For example, I have an Ultra anchor and love it. They make a small chain grab and if I understand it correctly, it will go through the roller.
Attached Thumbnails
Click image for larger version

Name:	image.jpg
Views:	55
Size:	84.5 KB
ID:	52546  
Fletcher500 is offline   Reply With Quote
Old 05-30-2016, 10:30 PM   #72
Guru
 
78puget-trawler's Avatar
 
City: LaConner
Country: USA
Vessel Model: 34' CHB
Join Date: Apr 2016
Posts: 783
What is a winslet?
78puget-trawler is offline   Reply With Quote
Old 05-31-2016, 06:23 AM   #73
FF
Guru
 
FF's Avatar
 
Join Date: Oct 2007
Posts: 16,531
"Plus the chain noise at night is bothersome."

I'll say , it might be the sound of the chain dragging along the bottom if the anchor became unstuck.
FF is online now   Reply With Quote
Old 05-31-2016, 06:45 AM   #74
TF Site Team
 
Peter B's Avatar
 
City: Brisbane
Country: Australia
Vessel Name: Lotus
Vessel Model: Clipper (CHB) 34 Sedan/Europa style
Join Date: Jun 2008
Posts: 6,670
Send a message via Skype™ to Peter B
Quote:
Originally Posted by 78puget-trawler View Post
What is a winslet?
Yeah...glad you asked that...the only one I know is female and does movies...she was in Titanic...was that the nautical connection?
__________________
Pete
Peter B is offline   Reply With Quote
Old 06-01-2016, 04:11 PM   #75
Member
 
Cheechako's Avatar
 
City: LaConner, WA
Country: USA
Vessel Name: Synergy
Vessel Model: Hershine TriCabin Trawler
Join Date: Jul 2012
Posts: 24
This is the chain grabber used in my video a few posts back. The literature does say that you can use this through the bow roller if you have single line on the grabber (which then ties to a cleat behind the winslet. The way I have my bow roller rigged, there is a bar to keep the chain from skipping off the roller. The Ultra chain grabber will go down through this bar, but then my the lines get tangled. So, I rig the grabber beyond the roller and bar (as in the video). I can confirm that the Quicklime chain grabber releases from the chain as soon as you pull the chain back on the boat....it just drops off. Nice feature.
__________________
Cheechako
LaConner, WA, USA
Cheechako is offline   Reply With Quote
Old 06-01-2016, 05:26 PM   #76
Guru
 
caltexflanc's Avatar
 
City: North Carolina for now
Country: USA
Vessel Name: Small Incentive
Vessel Model: Boston Whaler 130 Sport
Join Date: Aug 2011
Posts: 3,802
I've made the point about using the bridle to break out the anchor here on several occasions; many here poo-pooed the idea that the pulpit was under any stress, let alone the windlass, demanding proof of a pulpit fracturing as a direct result. No concept of on going wear and tear, leading to leaks and rotted deck core, stuff like that.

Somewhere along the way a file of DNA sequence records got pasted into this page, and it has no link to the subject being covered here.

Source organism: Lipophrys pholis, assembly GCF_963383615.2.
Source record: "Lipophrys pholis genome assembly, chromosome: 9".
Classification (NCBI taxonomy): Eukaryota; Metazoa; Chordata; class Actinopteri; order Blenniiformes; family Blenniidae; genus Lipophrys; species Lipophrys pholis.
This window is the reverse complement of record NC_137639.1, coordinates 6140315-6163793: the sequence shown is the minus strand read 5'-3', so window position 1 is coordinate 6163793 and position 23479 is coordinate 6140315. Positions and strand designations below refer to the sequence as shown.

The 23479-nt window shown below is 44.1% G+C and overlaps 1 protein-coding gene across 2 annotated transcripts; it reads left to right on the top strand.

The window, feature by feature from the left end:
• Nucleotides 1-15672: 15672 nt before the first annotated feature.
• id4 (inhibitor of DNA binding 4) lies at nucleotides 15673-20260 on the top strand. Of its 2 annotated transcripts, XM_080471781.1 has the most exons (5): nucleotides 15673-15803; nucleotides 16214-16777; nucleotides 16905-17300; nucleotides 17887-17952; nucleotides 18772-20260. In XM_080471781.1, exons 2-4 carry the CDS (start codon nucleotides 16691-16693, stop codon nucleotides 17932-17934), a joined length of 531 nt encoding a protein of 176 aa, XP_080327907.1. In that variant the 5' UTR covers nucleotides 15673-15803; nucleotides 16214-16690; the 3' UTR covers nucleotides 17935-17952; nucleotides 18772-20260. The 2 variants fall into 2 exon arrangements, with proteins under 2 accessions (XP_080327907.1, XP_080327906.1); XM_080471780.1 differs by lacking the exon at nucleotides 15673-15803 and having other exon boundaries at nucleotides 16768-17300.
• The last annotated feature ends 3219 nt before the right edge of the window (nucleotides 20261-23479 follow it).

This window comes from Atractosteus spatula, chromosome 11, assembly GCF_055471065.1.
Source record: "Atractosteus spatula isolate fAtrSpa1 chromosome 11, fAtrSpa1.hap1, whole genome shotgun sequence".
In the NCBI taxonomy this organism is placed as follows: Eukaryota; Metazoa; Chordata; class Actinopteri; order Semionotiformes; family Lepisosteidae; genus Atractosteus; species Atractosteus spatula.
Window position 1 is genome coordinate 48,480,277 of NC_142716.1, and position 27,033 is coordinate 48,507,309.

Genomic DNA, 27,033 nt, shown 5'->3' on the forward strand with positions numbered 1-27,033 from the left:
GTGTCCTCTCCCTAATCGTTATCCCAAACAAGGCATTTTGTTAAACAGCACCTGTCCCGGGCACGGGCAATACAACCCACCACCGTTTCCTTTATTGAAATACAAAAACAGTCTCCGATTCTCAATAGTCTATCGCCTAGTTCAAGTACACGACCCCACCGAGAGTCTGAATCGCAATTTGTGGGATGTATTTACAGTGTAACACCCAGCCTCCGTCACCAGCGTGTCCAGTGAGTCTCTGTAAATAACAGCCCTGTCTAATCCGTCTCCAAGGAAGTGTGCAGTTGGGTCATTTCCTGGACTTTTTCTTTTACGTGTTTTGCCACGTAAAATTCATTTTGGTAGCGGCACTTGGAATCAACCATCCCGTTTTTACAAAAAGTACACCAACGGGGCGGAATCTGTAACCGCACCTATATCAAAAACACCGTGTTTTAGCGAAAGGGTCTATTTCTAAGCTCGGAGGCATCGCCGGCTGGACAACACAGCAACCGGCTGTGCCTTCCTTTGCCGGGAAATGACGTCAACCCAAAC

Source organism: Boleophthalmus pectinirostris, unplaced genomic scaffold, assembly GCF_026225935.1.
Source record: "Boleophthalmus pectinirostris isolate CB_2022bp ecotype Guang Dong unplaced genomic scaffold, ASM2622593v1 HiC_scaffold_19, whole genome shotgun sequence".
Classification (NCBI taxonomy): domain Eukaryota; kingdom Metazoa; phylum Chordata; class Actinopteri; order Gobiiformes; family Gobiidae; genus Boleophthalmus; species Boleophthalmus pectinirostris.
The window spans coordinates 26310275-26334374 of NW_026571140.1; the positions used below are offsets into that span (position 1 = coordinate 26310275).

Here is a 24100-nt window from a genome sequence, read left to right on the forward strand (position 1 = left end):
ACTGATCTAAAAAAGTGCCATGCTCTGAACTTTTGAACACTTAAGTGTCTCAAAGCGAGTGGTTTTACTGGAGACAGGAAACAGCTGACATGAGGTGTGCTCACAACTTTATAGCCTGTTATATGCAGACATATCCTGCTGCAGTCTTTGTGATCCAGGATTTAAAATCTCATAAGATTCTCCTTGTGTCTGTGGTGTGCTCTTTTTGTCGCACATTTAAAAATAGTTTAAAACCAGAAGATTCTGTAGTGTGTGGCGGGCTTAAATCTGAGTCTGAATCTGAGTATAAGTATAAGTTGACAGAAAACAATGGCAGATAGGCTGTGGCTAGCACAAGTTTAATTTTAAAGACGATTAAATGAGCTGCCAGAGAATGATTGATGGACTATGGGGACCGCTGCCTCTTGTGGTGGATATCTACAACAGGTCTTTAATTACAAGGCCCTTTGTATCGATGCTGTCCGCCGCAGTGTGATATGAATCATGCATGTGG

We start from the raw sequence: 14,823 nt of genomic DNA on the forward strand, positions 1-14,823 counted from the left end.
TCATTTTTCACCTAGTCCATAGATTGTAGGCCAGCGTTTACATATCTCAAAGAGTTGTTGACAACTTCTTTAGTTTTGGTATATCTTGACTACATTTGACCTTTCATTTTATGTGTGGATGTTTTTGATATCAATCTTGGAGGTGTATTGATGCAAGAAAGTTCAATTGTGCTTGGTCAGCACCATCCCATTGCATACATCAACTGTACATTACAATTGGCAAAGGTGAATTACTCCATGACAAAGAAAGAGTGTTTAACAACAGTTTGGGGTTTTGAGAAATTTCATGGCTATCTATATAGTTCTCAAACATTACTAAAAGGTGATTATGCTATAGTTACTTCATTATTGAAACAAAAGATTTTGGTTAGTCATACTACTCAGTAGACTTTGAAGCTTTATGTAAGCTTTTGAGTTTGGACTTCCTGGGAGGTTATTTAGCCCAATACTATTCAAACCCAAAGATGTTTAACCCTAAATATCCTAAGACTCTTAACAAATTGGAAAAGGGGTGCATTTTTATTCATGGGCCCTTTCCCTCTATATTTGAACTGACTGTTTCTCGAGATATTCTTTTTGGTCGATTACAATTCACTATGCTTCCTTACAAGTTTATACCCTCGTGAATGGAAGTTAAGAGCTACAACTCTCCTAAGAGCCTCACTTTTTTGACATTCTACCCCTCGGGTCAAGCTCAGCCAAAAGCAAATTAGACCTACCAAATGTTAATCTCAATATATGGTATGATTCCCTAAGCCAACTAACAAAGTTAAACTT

One wants to avoid having the snubber line go out through the chute with the chain if at all practical; introduces chafe and some stress on the pulpit (believe it or not!). Yes, I have done it back in the day when I just used a rolling hitch and was too lazy to do a reach around.
__________________
George

"There's the Right Way, the Wrong Way, and what some guy says he's gotten away with"
caltexflanc is online now   Reply With Quote
Old 06-01-2016, 05:55 PM   #77
TF Site Team
 
dwhatty's Avatar
 
City: Home Port: Buck's Harbor, Maine
Country: USA
Vessel Name: "Emily Anne"
Vessel Model: 2001 Island Gypsy 32 Europa (Hull #146)
Join Date: Sep 2008
Posts: 2,733
I/We still want to know what a winslet is. Drawing a blank on this one and, even at my age, I still have a wish to learn.
__________________
David Hawkins
Deer Isle, Maine
dwhatty is offline   Reply With Quote
Old 06-01-2016, 06:47 PM   #78
Guru
 
City: Carefree, Arizona
Country: usa
Vessel Name: sunchaser V
Vessel Model: DeFever 48
Join Date: Apr 2008
Posts: 6,372
Quote:
Originally Posted by dwhatty View Post
I/We still want to know what a winslet is. Drawing a blank on this one and, even at my age, I still have a wish to learn.
A wins let is what an auto correct does to a win less. Yes we are in an age of smart devices, so I've been told by the marketeers.
sunchaser is offline   Reply With Quote
Old 06-01-2016, 07:14 PM   #79
TF Site Team
 
dwhatty's Avatar
 
City: Home Port: Buck's Harbor, Maine
Country: USA
Vessel Name: "Emily Anne"
Vessel Model: 2001 Island Gypsy 32 Europa (Hull #146)
Join Date: Sep 2008
Posts: 2,733
Quote:
Originally Posted by sunchaser View Post
A wins let is what an auto correct does to a win less. Yes we are in an age of smart devices, so I've been told by the marketeers.
Still confusled. Does "Winslet" = "Winless" = "Windlass"? If so, what a long way around the bush. Whew!
__________________
David Hawkins
Deer Isle, Maine
dwhatty is offline   Reply With Quote
Old 06-01-2016, 07:29 PM   #80
Guru
 
78puget-trawler's Avatar
 
City: LaConner
Country: USA
Vessel Model: 34' CHB
Join Date: Apr 2016
Posts: 783
When I type windlass, it comes out as well, windlass. Now Kate Winslet,, that's another story!
__________________

78puget-trawler is offline   Reply With Quote
Reply

Thread Tools
Display Modes

Posting Rules
You may not post new threads
You may not post replies
You may not post attachments
You may not edit your posts

BB code is On
Smilies are On
[IMG] code is On
HTML code is Off
Trackbacks are Off
Pingbacks are Off
Refbacks are Off





All times are GMT -5. The time now is 01:59 PM.


Powered by vBulletin® Version 3.8.8 Beta 4
Copyright ©2000 - 2017, vBulletin Solutions, Inc.
Search Engine Optimization by vBSEO 3.6.0
Copyright 2006 - 2012